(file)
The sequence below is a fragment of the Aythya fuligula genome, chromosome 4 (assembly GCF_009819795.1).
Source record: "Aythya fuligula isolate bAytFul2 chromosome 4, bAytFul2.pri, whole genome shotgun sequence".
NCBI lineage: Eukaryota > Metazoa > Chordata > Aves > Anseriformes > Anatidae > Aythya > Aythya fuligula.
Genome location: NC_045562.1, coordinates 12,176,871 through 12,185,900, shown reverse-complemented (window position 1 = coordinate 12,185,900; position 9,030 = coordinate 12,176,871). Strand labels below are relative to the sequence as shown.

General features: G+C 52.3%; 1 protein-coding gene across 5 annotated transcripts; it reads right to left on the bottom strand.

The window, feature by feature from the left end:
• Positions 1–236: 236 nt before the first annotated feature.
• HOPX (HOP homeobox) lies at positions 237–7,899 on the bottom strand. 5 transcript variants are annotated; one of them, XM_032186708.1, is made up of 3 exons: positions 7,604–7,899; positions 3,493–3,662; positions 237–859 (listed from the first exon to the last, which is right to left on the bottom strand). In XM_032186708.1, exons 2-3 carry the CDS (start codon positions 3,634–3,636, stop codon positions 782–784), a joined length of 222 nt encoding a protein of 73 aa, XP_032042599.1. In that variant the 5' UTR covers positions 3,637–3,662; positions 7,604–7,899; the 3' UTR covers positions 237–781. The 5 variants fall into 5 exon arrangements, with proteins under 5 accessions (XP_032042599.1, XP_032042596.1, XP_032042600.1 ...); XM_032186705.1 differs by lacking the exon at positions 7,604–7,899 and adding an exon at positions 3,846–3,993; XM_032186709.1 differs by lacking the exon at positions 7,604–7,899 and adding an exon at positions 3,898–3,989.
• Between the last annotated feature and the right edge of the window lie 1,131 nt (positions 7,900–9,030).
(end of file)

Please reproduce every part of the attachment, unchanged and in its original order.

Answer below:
The sequence below is a fragment of the Aythya fuligula genome, chromosome 4 (assembly GCF_009819795.1).
Source record: "Aythya fuligula isolate bAytFul2 chromosome 4, bAytFul2.pri, whole genome shotgun sequence".
NCBI lineage: Eukaryota > Metazoa > Chordata > Aves > Anseriformes > Anatidae > Aythya > Aythya fuligula.
Genome location: NC_045562.1, coordinates 12,176,871 through 12,185,900, shown reverse-complemented (window position 1 = coordinate 12,185,900; position 9,030 = coordinate 12,176,871). Strand labels below are relative to the sequence as shown.

General features: G+C 52.3%; 1 protein-coding gene across 5 annotated transcripts; it reads right to left on the bottom strand.

The window, feature by feature from the left end:
• Positions 1–236: 236 nt before the first annotated feature.
• HOPX (HOP homeobox) lies at positions 237–7,899 on the bottom strand. 5 transcript variants are annotated; one of them, XM_032186708.1, is made up of 3 exons: positions 7,604–7,899; positions 3,493–3,662; positions 237–859 (listed from the first exon to the last, which is right to left on the bottom strand). In XM_032186708.1, exons 2-3 carry the CDS (start codon positions 3,634–3,636, stop codon positions 782–784), a joined length of 222 nt encoding a protein of 73 aa, XP_032042599.1. In that variant the 5' UTR covers positions 3,637–3,662; positions 7,604–7,899; the 3' UTR covers positions 237–781. The 5 variants fall into 5 exon arrangements, with proteins under 5 accessions (XP_032042599.1, XP_032042596.1, XP_032042600.1 ...); XM_032186705.1 differs by lacking the exon at positions 7,604–7,899 and adding an exon at positions 3,846–3,993; XM_032186709.1 differs by lacking the exon at positions 7,604–7,899 and adding an exon at positions 3,898–3,989.
• Between the last annotated feature and the right edge of the window lie 1,131 nt (positions 7,900–9,030).